During the twentieth century’s so-called golden age of publishing, an era that stretched from the postwar years to the early 1980s, the idea of a united national cuisine was displaced, at least partially, by cookbook authors’ fascination with the span of American geography and food culture. For scope and depth of research, no contemporaneous national cookbook holds a candle to How America Eats by Clementine Paddleford, the food editor for The New York Herald Tribune. Published in 1960 (and rereleased in 2011 as The Great American Cookbook), the book is a feat of reporting. Paddleford researched it for 12 years by car, train, and even the cockpit of a small plane, zigzagging from “the lobster pots of Maine to the vineyards of California, from the sugar shanties of Vermont to the salmon canneries in Alaska,” using “a great deal of patience and a dash of effrontery” to ingratiate herself with all sorts of cooks.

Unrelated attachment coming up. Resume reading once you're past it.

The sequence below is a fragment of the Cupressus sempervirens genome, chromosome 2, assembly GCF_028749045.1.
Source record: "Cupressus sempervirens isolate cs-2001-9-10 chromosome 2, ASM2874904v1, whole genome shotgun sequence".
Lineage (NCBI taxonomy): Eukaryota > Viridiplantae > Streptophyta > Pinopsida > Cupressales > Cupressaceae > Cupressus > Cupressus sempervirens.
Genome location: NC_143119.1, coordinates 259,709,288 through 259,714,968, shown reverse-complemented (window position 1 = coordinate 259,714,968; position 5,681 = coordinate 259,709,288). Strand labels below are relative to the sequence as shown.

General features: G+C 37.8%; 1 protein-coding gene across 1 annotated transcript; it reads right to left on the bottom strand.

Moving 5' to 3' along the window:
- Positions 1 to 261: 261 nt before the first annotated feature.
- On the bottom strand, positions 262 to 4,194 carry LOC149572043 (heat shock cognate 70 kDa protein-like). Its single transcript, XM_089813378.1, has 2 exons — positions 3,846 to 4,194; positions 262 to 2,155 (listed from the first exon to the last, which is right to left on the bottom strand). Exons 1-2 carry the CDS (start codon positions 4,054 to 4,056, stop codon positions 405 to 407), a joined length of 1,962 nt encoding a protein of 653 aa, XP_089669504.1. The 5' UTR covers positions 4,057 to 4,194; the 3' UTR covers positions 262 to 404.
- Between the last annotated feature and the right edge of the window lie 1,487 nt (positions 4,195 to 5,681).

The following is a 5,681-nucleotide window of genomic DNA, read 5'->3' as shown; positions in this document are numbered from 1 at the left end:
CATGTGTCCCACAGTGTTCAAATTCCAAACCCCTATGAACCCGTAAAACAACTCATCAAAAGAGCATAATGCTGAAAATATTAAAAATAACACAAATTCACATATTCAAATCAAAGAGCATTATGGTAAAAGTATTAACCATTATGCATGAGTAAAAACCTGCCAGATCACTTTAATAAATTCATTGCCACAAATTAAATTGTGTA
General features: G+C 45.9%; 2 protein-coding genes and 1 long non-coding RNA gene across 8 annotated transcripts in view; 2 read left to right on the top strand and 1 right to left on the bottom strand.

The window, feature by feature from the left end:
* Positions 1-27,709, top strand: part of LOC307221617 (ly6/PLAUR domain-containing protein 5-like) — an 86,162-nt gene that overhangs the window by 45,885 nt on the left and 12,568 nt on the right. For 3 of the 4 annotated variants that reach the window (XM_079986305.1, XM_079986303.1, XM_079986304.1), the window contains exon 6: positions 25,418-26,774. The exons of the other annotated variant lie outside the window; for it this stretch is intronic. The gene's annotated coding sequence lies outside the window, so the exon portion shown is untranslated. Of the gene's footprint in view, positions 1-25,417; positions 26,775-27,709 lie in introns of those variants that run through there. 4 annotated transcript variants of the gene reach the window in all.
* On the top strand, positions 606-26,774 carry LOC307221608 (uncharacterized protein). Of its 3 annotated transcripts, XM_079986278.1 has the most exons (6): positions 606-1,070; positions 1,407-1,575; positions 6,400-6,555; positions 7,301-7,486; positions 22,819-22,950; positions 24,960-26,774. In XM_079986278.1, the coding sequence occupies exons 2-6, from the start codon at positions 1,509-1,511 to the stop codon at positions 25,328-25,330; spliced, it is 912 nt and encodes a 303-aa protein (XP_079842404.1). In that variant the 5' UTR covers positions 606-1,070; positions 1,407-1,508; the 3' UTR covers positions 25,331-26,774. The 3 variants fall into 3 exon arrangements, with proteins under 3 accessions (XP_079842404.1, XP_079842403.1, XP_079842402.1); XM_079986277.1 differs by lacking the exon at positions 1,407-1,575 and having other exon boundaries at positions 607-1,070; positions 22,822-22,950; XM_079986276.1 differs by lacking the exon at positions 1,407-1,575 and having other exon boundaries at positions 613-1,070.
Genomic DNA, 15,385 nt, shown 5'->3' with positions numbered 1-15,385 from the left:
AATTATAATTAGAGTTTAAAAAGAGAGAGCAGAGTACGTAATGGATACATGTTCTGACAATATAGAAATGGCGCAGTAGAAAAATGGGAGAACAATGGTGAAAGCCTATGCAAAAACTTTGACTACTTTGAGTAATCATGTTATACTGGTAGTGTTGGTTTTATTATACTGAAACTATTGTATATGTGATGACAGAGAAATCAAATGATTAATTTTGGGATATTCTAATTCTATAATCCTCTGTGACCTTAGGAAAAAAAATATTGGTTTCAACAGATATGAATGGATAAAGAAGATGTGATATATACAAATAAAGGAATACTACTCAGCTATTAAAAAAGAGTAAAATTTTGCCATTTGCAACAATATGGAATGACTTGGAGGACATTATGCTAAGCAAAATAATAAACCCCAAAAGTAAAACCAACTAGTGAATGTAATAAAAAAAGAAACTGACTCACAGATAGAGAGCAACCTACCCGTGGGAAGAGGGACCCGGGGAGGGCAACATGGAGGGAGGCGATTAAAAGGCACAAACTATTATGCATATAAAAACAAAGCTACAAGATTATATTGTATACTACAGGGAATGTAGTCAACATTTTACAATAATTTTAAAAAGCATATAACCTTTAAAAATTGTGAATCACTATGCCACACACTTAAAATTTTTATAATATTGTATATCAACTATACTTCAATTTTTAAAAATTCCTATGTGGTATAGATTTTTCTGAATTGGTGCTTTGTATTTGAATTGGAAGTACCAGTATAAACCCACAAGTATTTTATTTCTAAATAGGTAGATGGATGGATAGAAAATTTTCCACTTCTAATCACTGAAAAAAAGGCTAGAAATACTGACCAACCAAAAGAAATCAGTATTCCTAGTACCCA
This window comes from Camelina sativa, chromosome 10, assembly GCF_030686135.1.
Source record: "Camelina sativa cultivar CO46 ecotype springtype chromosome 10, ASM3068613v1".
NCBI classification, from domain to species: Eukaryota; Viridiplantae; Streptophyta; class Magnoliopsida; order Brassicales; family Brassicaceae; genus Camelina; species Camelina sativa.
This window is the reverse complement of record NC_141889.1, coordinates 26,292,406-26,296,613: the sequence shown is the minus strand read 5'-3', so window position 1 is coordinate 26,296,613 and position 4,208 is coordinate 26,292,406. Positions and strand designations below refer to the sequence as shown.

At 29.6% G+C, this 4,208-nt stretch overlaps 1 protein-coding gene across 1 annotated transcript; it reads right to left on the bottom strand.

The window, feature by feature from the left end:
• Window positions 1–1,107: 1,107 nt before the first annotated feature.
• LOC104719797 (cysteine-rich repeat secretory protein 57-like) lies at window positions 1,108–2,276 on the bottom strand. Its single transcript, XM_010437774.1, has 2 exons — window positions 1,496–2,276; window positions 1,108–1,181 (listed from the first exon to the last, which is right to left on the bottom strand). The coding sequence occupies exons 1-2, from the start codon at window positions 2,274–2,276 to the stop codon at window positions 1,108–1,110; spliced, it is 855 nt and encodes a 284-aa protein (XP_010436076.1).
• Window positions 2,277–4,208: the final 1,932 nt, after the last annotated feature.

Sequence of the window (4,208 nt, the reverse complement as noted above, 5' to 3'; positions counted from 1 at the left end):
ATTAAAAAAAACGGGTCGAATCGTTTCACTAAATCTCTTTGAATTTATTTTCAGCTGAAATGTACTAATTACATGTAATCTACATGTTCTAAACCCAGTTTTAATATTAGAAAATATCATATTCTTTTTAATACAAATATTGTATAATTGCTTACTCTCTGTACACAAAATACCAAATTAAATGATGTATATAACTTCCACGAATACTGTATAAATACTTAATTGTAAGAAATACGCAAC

Pioneering cookbook author Clementine Paddleford with Pussy Willow. Courtesy of Morse Department of Special Collection, Kansas State University

The resulting tome was a deep, if not comprehensive, study of how Americans ate. Paddleford notably used it to dispel the popular notion that housewives had fallen irreparably under the spell of packaged mixes and frozen foods: Homemakers, she tells us, were still cooking from scratch, especially for community gatherings and celebrations.